A Passion for Passivhaus

Buttress’ Alison Haigh is a Passivhaus certified consultant and James Lewis is Buttress’ Leeds studio head.

If we stopped you in street and asked you what Passivhaus meant – would you know what we were talking about?  Probably not and it’s not surprising.  There are a lot of new terms in the built environment vocabulary and Passivhaus is one of them: and one that will likely stay in our vernacular.  

Passivhaus is a building standard and an important one. In 2019, the World Green Building Council found that buildings are responsible for 39% of global energy-related carbon emissions: 28% from operational emissions, from the energy needed to heat, cool and power them, and the remaining 11% from materials and construction.

Alison Haigh

Passivhaus is a tried and tested solution for reducing operational energy, backed by over 30 years of international evidence.  It gives a range of proven approaches to delivering net-zero-ready new and existing buildings, optimised for occupier health and wellbeing and a decarbonised grid.   Passivhaus buildings provide a high level of occupier comfort using very little energy for heating and cooling.  

The first Passivhaus prototype was built in Germany in 1992 and is still performing today.  Although it is predominantly associated with housing, Passivhaus has been applied to several building types.  In the UK, Passivhaus design can be found in schools, offices, archives and a leisure centre. 

Passivhaus buildings can offer several long-term advantages to the occupier:


Passivhaus, by its very design requires less energy to heat the home which is one factor that could address fuel poverty.  It’s not just more affordable to operate, it can also offer lower maintenance costs, which has proven to be a good way for social housing providers to guarantee affordable homes.  

Reduced Rent Arrears

By incurring drastically reduced energy bills, residents can afford to live comfortably, leading to an improved customer experience, which has been found to reduce rent arrears.  

Increased wellness and healthy homes 

Passivhaus-designed homes have a lack of draughts, cold spots, mould and condensation and create comfortable temperatures and clean internal environments throughout the seasons.  The continuous fresh clean air provided by the ventilation system, known as Mechanical Ventilation and Heat Recovery or MVHR provides excellent indoor air quality.

James Lewis

What are the challenges to Passivhaus?

Passivhaus concepts are relatively new, and as such it can be difficult to get an experienced contractor and design team on board.  Both need to thoroughly understand the Passivhaus concepts.  

Understandably, costs can be a concern, largely an uplift in capital expenditure.  However, experience has shown that the increase in costs associated with applying the standard can be mitigated as long as the principles drive the design from the very start.  

To achieve Passivhaus standards within a budget, it is reasonable to expect cost savings must be sought from elsewhere.   An experienced team will create a compact build form and simplify the architectural detailing, thermal and airtightness.  This means that it will be easier to meet the stringent airtightness requirements and that most of the heat demand is met by internal heat gains from people and equipment. As a result, the heating plant is far smaller, and the cost savings can be spent on triple glazing, openable windows and highly efficient ventilation systems.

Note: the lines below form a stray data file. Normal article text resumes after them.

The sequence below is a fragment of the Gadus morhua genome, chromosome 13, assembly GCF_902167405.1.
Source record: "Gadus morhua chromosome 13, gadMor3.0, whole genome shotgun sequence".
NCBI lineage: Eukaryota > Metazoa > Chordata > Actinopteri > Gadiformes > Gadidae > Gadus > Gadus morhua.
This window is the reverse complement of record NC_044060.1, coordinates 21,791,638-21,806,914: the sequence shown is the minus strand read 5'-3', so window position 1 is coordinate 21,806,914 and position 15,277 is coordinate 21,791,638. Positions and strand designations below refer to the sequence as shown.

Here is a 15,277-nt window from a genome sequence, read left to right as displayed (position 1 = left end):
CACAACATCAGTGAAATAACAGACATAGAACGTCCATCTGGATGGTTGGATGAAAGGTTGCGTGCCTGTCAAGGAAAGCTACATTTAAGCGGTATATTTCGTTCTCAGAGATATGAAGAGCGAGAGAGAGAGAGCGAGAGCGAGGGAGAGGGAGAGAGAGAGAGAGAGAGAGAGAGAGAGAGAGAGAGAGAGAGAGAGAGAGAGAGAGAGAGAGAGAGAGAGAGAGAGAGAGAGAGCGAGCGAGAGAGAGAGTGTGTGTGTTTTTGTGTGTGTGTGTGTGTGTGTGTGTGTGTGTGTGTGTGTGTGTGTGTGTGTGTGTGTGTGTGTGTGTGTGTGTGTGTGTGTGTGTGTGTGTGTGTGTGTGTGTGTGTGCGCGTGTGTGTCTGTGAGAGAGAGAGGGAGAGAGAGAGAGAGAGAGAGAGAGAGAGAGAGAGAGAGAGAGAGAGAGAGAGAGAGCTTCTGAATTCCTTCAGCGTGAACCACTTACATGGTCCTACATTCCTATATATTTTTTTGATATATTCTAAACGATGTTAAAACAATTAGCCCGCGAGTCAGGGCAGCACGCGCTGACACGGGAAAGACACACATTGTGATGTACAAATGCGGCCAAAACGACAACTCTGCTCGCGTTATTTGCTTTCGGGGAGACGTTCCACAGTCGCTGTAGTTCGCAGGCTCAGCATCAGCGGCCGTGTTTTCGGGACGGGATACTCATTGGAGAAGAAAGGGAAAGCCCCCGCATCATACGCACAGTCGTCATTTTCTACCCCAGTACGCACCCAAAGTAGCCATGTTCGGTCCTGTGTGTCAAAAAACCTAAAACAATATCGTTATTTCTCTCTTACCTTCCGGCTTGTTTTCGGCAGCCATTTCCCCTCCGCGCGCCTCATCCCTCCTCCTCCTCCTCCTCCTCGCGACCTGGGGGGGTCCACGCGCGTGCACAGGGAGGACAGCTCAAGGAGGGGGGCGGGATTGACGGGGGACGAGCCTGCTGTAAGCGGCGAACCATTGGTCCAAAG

There are additional costs due to the associated certification and quality assurance process.  However, this has its benefits to the occupier as this ensures that the project is built as designed with little or no gap in performance.

Buttress’ Passivhaus Experience

Working for client, the English Cities Fund, Buttress has been developing one of the UK’s largest residential Passivhaus schemes in Salford, Greater Manchester.  

Greenhaus consists of two blocks; six and eight stories high, which form an L-shape that contains a public square. Overall, the scheme provides 96 units for affordable rent, with a mix of one and two-bed dwellings and four wheelchair-adaptable apartments on the ground Floor. Salford housing provider Salix Homes will manage the scheme. 

Peru Street

Following on from the success and experience of Greenhaus, plans were submitted for a nearby development to Greenhaus called Peru Street for the same client.  It consists of 100 high-quality, affordable, sustainable, one and two-bedroomed Passivhaus apartments within a part five and part six-story building.

Buttress has produced a guide to starting to think about putting Passivhaus into Practice with eight starter points which can be read here

Whilst there are many sustainable accreditations in the built environment sector, Passivhaus is the gold standard and its adoption will bring about a host of benefits for the occupier. There may be challenges to introducing this approach, but the benefits will outweigh the difficulties in bringing real long-term solutions to reaching net zero and housing affordability.  It’s a win/win.

Buttress looks forward to continuing its work in the Passivhaus arena and welcomes readers’ comments and questions on the certification.  We’d like to encourage others to design and deliver to the Passivhaus standard to help achieve net zero carbon by 2030